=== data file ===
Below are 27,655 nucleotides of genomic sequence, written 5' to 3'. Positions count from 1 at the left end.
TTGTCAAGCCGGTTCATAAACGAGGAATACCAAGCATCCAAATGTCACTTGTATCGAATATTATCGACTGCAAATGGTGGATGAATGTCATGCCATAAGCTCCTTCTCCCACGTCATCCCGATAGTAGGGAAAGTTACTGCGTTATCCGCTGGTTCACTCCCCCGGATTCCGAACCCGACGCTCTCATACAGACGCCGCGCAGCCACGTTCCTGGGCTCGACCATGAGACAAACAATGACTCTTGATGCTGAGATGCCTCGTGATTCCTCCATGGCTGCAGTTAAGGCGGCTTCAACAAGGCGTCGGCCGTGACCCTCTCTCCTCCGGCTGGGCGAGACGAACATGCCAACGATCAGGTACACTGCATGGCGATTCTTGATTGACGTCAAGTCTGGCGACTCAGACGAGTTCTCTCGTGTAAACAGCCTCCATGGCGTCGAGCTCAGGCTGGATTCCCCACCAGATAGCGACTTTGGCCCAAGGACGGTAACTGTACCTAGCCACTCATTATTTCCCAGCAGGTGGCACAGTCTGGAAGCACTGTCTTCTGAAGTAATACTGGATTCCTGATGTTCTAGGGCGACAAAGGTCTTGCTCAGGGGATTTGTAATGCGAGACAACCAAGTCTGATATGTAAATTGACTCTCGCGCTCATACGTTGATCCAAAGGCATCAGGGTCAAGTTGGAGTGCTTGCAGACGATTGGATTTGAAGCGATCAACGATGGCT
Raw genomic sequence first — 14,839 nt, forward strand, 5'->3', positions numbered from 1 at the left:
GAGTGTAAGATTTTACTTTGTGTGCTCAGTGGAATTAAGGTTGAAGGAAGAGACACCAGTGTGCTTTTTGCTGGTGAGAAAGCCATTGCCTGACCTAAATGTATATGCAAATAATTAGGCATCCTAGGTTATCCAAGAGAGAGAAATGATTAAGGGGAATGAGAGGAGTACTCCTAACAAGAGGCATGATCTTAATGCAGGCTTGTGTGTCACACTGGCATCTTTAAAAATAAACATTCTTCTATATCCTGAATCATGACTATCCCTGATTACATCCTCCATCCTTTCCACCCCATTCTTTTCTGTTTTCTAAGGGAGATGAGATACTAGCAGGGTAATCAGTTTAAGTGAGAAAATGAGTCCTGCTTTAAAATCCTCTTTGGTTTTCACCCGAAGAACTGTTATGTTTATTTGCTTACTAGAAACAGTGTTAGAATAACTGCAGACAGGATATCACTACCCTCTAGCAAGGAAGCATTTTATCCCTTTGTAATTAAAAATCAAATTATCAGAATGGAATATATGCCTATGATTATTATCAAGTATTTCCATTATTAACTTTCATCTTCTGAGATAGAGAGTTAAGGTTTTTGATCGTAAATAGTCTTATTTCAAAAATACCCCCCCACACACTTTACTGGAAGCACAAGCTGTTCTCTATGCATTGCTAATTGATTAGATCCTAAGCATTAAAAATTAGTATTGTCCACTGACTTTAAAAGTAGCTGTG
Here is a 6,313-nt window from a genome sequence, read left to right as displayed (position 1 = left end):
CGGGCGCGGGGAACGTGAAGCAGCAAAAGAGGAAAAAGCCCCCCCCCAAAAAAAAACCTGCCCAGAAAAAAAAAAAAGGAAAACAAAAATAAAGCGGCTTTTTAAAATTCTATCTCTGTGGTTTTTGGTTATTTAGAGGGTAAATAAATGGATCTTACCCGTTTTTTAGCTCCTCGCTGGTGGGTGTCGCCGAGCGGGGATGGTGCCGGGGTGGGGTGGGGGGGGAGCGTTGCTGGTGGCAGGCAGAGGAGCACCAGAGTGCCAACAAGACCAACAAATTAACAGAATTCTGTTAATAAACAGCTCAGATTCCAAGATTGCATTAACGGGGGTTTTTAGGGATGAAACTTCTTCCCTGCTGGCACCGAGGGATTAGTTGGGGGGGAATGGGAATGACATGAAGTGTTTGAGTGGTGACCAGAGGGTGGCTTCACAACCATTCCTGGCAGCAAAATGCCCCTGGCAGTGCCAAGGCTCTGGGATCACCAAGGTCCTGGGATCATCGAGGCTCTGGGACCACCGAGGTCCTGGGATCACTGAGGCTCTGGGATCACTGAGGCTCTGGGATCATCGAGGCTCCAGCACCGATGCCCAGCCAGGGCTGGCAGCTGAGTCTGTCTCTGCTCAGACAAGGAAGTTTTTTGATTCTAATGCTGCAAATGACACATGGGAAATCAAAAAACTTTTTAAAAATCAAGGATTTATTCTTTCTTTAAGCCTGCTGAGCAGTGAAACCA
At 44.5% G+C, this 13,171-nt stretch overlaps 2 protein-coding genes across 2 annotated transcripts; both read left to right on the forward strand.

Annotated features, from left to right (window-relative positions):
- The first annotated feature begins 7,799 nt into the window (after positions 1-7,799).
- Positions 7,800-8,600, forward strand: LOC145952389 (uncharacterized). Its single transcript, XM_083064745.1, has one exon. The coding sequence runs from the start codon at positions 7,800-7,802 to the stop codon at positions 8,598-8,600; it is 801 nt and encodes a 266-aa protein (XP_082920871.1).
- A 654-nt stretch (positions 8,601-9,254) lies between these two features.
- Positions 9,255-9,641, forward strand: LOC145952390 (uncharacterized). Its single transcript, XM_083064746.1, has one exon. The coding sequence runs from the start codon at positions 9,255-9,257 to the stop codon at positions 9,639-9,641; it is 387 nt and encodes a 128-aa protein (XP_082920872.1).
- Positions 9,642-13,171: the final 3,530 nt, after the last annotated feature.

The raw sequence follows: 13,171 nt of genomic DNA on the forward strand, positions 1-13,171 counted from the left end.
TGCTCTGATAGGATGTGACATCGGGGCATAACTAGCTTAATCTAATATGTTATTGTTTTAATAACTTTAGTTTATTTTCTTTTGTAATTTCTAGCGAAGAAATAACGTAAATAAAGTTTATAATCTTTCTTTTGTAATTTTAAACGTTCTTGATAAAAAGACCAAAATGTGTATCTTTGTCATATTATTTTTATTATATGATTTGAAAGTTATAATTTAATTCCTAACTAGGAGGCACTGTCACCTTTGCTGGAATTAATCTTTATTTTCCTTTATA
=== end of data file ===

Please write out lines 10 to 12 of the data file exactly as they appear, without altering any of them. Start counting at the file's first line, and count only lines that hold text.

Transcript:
- Positions 7,800-8,600, forward strand: LOC145952389 (uncharacterized). Its single transcript, XM_083064745.1, has one exon. The coding sequence runs from the start codon at positions 7,800-7,802 to the stop codon at positions 8,598-8,600; it is 801 nt and encodes a 266-aa protein (XP_082920871.1).
- A 654-nt stretch (positions 8,601-9,254) lies between these two features.
- Positions 9,255-9,641, forward strand: LOC145952390 (uncharacterized). Its single transcript, XM_083064746.1, has one exon. The coding sequence runs from the start codon at positions 9,255-9,257 to the stop codon at positions 9,639-9,641; it is 387 nt and encodes a 128-aa protein (XP_082920872.1).